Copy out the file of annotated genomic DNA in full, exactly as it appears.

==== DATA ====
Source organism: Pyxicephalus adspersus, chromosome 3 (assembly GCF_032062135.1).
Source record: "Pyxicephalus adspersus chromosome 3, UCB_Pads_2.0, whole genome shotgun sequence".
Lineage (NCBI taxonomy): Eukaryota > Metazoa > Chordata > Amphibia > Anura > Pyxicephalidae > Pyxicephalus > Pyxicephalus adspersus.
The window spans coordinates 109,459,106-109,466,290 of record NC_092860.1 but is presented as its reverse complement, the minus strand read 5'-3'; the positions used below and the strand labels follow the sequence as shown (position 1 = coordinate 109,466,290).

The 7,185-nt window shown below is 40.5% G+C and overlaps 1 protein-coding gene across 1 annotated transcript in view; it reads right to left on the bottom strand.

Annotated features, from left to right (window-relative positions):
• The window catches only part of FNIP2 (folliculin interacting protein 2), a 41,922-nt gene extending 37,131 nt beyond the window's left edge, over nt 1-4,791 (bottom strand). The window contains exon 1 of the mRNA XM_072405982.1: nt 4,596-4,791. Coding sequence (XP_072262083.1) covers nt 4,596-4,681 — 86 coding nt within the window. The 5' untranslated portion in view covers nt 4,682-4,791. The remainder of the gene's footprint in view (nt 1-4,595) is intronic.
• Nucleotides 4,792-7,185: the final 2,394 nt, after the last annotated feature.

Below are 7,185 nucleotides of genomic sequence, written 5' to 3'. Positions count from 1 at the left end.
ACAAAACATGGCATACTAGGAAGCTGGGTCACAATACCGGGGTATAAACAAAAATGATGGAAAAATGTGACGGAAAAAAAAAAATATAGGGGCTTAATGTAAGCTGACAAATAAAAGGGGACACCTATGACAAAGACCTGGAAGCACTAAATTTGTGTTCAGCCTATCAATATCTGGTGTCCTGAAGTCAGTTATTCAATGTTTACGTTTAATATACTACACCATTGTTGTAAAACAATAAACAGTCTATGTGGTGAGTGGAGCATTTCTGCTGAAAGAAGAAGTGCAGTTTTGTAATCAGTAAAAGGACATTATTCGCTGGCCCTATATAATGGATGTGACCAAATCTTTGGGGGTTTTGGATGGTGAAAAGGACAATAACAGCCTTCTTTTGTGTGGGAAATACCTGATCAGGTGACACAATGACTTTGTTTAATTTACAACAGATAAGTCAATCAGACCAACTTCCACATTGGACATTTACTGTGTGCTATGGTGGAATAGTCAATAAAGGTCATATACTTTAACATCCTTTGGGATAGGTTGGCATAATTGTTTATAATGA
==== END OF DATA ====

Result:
Source organism: Pyxicephalus adspersus, chromosome 3 (assembly GCF_032062135.1).
Source record: "Pyxicephalus adspersus chromosome 3, UCB_Pads_2.0, whole genome shotgun sequence".
Lineage (NCBI taxonomy): Eukaryota > Metazoa > Chordata > Amphibia > Anura > Pyxicephalidae > Pyxicephalus > Pyxicephalus adspersus.
The window spans coordinates 109,459,106-109,466,290 of record NC_092860.1 but is presented as its reverse complement, the minus strand read 5'-3'; the positions used below and the strand labels follow the sequence as shown (position 1 = coordinate 109,466,290).

The 7,185-nt window shown below is 40.5% G+C and overlaps 1 protein-coding gene across 1 annotated transcript in view; it reads right to left on the bottom strand.

Annotated features, from left to right (window-relative positions):
• The window catches only part of FNIP2 (folliculin interacting protein 2), a 41,922-nt gene extending 37,131 nt beyond the window's left edge, over nt 1-4,791 (bottom strand). The window contains exon 1 of the mRNA XM_072405982.1: nt 4,596-4,791. Coding sequence (XP_072262083.1) covers nt 4,596-4,681 — 86 coding nt within the window. The 5' untranslated portion in view covers nt 4,682-4,791. The remainder of the gene's footprint in view (nt 1-4,595) is intronic.
• Nucleotides 4,792-7,185: the final 2,394 nt, after the last annotated feature.

Below are 7,185 nucleotides of genomic sequence, written 5' to 3'. Positions count from 1 at the left end.
ACAAAACATGGCATACTAGGAAGCTGGGTCACAATACCGGGGTATAAACAAAAATGATGGAAAAATGTGACGGAAAAAAAAAAATATAGGGGCTTAATGTAAGCTGACAAATAAAAGGGGACACCTATGACAAAGACCTGGAAGCACTAAATTTGTGTTCAGCCTATCAATATCTGGTGTCCTGAAGTCAGTTATTCAATGTTTACGTTTAATATACTACACCATTGTTGTAAAACAATAAACAGTCTATGTGGTGAGTGGAGCATTTCTGCTGAAAGAAGAAGTGCAGTTTTGTAATCAGTAAAAGGACATTATTCGCTGGCCCTATATAATGGATGTGACCAAATCTTTGGGGGTTTTGGATGGTGAAAAGGACAATAACAGCCTTCTTTTGTGTGGGAAATACCTGATCAGGTGACACAATGACTTTGTTTAATTTACAACAGATAAGTCAATCAGACCAACTTCCACATTGGACATTTACTGTGTGCTATGGTGGAATAGTCAATAAAGGTCATATACTTTAACATCCTTTGGGATAGGTTGGCATAATTGTTTATAATGA